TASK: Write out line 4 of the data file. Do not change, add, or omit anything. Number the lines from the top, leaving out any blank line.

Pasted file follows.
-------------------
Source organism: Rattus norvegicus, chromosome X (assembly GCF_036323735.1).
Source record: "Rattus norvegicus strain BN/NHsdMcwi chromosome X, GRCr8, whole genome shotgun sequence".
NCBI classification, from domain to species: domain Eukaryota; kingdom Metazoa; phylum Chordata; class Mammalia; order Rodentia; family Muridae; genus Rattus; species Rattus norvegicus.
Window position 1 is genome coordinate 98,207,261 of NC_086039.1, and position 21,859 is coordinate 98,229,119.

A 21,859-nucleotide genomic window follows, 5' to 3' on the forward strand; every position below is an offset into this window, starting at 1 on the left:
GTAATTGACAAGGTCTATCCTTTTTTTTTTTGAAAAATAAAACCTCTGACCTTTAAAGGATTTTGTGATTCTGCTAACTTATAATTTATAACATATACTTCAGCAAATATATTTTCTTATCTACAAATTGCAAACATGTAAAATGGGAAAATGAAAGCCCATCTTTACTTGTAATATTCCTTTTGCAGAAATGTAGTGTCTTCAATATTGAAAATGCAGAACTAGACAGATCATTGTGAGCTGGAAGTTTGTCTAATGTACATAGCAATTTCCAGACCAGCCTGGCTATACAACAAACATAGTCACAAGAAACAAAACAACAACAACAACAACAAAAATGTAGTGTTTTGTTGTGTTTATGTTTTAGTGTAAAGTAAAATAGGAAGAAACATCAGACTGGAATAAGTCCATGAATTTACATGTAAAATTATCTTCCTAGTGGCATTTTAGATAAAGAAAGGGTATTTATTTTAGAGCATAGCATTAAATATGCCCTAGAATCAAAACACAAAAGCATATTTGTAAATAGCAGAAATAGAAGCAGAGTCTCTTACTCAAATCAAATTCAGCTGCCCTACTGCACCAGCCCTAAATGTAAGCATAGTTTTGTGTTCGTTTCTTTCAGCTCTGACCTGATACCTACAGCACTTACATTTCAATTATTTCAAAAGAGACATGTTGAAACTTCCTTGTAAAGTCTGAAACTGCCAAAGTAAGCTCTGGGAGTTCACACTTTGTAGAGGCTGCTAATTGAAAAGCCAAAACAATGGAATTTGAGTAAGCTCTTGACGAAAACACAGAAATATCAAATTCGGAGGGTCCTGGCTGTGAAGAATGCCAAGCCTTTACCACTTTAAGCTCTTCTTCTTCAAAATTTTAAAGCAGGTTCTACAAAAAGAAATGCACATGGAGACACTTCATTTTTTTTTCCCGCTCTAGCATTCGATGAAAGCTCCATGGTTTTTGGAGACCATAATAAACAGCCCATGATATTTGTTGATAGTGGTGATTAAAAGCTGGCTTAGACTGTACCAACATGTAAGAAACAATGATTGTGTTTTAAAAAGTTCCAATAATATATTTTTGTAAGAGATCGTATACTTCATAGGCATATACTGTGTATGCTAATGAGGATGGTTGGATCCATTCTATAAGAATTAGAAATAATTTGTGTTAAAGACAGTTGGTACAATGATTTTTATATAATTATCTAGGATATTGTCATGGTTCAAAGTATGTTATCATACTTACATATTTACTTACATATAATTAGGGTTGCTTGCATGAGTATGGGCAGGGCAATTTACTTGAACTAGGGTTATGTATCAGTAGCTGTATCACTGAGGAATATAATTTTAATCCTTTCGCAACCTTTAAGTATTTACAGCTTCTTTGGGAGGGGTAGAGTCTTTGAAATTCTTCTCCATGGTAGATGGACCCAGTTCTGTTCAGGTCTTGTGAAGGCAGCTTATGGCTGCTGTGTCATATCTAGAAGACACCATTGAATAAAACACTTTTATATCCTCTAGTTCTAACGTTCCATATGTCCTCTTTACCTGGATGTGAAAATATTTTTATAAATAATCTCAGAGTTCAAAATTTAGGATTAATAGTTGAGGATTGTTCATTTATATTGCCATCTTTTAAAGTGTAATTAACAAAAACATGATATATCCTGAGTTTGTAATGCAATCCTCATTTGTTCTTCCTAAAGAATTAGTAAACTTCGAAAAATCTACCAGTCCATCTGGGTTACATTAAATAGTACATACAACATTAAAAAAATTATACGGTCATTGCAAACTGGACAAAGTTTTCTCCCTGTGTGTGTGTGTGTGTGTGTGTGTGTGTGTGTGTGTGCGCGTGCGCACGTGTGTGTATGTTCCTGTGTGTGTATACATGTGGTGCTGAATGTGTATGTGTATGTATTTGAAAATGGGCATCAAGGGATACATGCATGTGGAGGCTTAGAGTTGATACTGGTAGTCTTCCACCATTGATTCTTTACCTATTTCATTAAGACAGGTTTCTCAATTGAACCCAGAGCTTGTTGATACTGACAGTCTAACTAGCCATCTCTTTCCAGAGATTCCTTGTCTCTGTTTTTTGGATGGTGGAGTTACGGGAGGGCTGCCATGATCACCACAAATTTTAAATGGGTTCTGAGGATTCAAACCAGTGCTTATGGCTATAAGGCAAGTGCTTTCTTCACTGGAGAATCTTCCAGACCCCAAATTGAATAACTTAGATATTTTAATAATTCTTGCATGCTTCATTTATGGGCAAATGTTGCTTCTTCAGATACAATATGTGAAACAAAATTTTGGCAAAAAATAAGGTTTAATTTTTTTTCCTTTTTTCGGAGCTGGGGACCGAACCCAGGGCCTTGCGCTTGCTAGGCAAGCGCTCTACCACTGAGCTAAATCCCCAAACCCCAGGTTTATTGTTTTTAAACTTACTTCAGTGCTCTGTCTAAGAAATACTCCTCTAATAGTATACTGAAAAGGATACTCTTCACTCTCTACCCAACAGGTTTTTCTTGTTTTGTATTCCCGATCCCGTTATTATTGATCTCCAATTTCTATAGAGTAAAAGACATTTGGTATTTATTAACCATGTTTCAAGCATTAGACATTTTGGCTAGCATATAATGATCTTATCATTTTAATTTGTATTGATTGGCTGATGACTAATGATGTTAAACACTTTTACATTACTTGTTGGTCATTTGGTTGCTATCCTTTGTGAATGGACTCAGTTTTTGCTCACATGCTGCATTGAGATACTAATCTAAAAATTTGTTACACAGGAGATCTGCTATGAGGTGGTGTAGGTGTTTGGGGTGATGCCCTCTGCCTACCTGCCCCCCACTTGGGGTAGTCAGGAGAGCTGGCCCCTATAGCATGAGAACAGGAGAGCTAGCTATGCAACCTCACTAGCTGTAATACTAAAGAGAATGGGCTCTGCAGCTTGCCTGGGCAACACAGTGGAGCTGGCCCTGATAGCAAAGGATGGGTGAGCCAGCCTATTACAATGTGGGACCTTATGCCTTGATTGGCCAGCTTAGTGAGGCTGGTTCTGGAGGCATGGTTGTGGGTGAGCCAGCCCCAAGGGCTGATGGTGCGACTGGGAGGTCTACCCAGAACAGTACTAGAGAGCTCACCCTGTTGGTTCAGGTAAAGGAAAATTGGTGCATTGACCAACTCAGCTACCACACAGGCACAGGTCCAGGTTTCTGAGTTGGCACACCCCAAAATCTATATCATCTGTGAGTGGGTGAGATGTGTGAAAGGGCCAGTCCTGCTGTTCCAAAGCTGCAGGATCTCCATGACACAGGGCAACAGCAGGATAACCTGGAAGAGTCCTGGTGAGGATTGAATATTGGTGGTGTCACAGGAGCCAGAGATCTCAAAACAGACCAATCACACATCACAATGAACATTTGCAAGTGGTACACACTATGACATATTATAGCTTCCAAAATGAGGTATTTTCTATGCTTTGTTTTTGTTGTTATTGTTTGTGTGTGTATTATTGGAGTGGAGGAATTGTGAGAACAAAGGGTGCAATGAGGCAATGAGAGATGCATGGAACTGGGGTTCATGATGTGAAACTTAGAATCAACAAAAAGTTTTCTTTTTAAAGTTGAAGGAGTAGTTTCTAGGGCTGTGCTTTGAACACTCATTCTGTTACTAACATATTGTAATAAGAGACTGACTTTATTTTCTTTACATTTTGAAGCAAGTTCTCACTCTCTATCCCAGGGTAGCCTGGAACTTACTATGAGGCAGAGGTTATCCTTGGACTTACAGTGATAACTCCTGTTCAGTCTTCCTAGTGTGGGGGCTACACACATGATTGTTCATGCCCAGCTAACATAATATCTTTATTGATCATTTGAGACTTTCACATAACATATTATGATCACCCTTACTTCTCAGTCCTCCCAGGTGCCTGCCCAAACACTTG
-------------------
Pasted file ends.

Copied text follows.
Window position 1 is genome coordinate 98,207,261 of NC_086039.1, and position 21,859 is coordinate 98,229,119.